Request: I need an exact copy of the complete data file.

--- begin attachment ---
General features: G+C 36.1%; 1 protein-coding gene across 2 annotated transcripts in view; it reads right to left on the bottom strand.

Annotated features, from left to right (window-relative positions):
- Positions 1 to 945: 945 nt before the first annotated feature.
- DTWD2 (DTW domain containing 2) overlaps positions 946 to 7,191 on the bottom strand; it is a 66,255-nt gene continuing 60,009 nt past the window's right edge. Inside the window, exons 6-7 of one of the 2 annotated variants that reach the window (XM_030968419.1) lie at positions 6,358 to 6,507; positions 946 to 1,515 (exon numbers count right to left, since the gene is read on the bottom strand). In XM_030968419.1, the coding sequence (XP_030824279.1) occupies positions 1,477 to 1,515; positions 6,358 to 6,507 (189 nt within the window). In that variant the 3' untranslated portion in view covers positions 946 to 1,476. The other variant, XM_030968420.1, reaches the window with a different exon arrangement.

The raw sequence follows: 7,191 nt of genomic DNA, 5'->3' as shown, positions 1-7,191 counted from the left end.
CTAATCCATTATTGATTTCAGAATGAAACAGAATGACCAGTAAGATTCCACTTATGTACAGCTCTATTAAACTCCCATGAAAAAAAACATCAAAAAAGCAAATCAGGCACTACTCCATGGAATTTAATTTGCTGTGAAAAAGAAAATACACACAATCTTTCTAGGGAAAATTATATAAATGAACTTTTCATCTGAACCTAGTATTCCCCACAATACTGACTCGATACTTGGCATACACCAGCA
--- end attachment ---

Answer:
General features: G+C 36.1%; 1 protein-coding gene across 2 annotated transcripts in view; it reads right to left on the bottom strand.

Annotated features, from left to right (window-relative positions):
- Positions 1 to 945: 945 nt before the first annotated feature.
- DTWD2 (DTW domain containing 2) overlaps positions 946 to 7,191 on the bottom strand; it is a 66,255-nt gene continuing 60,009 nt past the window's right edge. Inside the window, exons 6-7 of one of the 2 annotated variants that reach the window (XM_030968419.1) lie at positions 6,358 to 6,507; positions 946 to 1,515 (exon numbers count right to left, since the gene is read on the bottom strand). In XM_030968419.1, the coding sequence (XP_030824279.1) occupies positions 1,477 to 1,515; positions 6,358 to 6,507 (189 nt within the window). In that variant the 3' untranslated portion in view covers positions 946 to 1,476. The other variant, XM_030968420.1, reaches the window with a different exon arrangement.

The raw sequence follows: 7,191 nt of genomic DNA, 5'->3' as shown, positions 1-7,191 counted from the left end.
CTAATCCATTATTGATTTCAGAATGAAACAGAATGACCAGTAAGATTCCACTTATGTACAGCTCTATTAAACTCCCATGAAAAAAAACATCAAAAAAGCAAATCAGGCACTACTCCATGGAATTTAATTTGCTGTGAAAAAGAAAATACACACAATCTTTCTAGGGAAAATTATATAAATGAACTTTTCATCTGAACCTAGTATTCCCCACAATACTGACTCGATACTTGGCATACACCAGCA